Earlier this week, Hockey Canada announced a new action plan “to do more to address the behaviours that are undermining the many good things the game brings to our country.” The timing and tone of the announcement wasn’t lost on many, including Gilhooly.
“It is something that Hockey Canada should have implemented 20 years ago. The things contained within that action plan are wonderful, but they should be implemented by different people we can trust,” he said.
Gilhooly said it would have packed a lot more punch if it was accompanied by a change in leadership. Instead, the organization seems to be hoping things can be business as usual, including hosting next month’s postponed world junior championship in Alberta which will include a Canadian entry.
The optics are sub-optimal, to say the least.
“I believe the national team should be pulling out. I think that there are things that are far more important than winning world championships, and that’s getting the hockey house in order,” he said. “I think the strongest message that Hockey Canada could send is that it gets that there needs to be fundamental changes and that we’re just going to put a pause on this national junior team program until we’ve taken the proper steps.”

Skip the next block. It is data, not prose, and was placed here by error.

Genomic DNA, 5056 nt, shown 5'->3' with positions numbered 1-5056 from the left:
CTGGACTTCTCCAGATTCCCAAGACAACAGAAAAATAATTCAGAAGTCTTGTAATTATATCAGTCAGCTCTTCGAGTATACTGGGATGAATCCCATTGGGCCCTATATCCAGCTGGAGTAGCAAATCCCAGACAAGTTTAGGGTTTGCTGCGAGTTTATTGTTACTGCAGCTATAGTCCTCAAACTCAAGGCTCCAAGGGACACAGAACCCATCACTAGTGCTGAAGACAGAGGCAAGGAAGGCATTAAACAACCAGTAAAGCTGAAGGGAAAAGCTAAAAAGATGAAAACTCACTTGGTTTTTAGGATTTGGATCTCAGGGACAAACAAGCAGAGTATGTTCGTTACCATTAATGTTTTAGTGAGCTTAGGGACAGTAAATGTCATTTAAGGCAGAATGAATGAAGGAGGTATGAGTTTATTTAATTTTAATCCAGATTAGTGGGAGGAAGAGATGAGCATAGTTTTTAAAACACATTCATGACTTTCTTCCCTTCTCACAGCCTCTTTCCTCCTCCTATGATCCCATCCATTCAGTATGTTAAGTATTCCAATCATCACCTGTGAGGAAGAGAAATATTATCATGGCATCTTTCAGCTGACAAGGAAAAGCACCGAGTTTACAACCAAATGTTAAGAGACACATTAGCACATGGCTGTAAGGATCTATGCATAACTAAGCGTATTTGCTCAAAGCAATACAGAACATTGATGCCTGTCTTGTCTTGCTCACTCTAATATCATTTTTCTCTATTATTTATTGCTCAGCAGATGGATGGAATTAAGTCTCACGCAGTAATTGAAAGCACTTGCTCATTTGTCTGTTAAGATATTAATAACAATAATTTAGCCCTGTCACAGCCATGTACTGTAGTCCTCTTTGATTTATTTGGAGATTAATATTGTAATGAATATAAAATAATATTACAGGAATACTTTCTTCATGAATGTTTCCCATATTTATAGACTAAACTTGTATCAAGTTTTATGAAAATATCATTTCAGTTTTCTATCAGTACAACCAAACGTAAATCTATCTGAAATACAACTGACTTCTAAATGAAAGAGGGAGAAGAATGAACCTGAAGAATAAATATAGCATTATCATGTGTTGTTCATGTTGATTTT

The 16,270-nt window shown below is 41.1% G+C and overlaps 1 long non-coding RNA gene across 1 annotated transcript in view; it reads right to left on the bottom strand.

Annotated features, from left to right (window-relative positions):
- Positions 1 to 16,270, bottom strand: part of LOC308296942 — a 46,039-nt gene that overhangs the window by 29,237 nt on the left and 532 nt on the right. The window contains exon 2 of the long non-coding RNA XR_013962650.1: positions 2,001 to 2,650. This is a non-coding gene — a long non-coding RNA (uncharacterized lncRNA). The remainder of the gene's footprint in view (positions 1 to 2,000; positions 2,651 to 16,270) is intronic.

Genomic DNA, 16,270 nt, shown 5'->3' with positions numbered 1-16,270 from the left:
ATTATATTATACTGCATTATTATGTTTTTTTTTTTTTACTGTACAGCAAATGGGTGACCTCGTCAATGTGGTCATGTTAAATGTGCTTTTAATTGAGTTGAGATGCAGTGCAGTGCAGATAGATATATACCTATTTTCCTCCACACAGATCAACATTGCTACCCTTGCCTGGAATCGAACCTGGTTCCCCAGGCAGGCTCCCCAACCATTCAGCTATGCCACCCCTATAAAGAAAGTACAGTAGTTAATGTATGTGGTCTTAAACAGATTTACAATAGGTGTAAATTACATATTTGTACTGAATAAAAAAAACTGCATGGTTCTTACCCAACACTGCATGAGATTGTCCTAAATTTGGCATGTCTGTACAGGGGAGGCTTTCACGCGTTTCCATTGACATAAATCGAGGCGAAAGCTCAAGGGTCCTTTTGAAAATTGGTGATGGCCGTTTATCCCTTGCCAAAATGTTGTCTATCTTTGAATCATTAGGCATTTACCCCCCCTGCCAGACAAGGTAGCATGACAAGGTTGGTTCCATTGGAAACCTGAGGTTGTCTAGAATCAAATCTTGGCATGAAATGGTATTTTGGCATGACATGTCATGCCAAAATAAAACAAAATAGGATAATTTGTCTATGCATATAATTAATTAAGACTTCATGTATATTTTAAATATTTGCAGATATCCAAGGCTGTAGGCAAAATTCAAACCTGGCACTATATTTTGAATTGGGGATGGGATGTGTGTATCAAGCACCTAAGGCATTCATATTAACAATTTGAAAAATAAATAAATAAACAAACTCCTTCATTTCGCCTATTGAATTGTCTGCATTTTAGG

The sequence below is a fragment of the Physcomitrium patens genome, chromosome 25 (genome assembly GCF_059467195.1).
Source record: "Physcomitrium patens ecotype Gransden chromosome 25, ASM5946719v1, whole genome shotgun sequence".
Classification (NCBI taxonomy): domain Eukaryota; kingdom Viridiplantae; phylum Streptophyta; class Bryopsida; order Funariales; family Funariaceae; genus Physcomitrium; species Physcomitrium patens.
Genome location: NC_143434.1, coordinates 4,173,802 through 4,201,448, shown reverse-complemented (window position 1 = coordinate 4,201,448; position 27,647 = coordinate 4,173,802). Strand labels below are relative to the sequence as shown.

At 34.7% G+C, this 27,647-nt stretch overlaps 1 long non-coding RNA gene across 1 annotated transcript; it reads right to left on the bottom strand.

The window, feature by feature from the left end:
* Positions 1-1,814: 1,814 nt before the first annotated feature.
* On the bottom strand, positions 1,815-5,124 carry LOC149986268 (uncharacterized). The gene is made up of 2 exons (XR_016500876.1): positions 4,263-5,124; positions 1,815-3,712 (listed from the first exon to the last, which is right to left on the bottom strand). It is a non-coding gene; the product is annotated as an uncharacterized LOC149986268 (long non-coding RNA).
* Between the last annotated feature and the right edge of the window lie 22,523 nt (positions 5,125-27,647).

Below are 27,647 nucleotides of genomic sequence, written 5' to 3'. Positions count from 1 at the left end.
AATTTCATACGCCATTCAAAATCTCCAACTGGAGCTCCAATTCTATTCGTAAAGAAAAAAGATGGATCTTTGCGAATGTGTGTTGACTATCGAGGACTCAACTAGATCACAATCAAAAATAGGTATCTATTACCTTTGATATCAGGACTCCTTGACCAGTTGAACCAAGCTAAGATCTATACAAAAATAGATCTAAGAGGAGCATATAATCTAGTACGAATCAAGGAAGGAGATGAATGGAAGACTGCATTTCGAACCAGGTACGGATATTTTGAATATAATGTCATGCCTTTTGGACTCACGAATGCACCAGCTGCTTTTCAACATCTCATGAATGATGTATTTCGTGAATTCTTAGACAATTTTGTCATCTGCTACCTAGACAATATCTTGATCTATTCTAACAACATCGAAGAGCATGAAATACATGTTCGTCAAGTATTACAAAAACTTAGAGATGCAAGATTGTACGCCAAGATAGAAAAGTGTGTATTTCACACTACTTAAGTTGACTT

Despite the black cloud currently hovering over the sport, Gilhooly remains a fan. He’s also optimistic brighter days are ahead.
“Does the game of hockey need to change and can we teach our children better and can we instil better values throughout the system? Absolutely. But I would still let my kid play hockey,” said Gilhooly.
“I’d keep my eyes open. Trust my gut, try to make sure things are as good as possible. I say that as someone who encountered the absolute worst of what minor hockey has to offer. And so if I can say that, the game of hockey is still something that can be trusted.
“I hope parents would hear that. I think there’s been a crisis of leadership and there’s a crisis within the game of hockey in terms of its culture. But it’s a wonderful game and the good still far outweighs the bad.”
It would be a hell of a lot better if Hockey Canada started listening to what people like him have to say.
Mike McIntyre grew up wanting to be a professional wrestler. But when that dream fizzled, he put all his brawn into becoming a professional writer.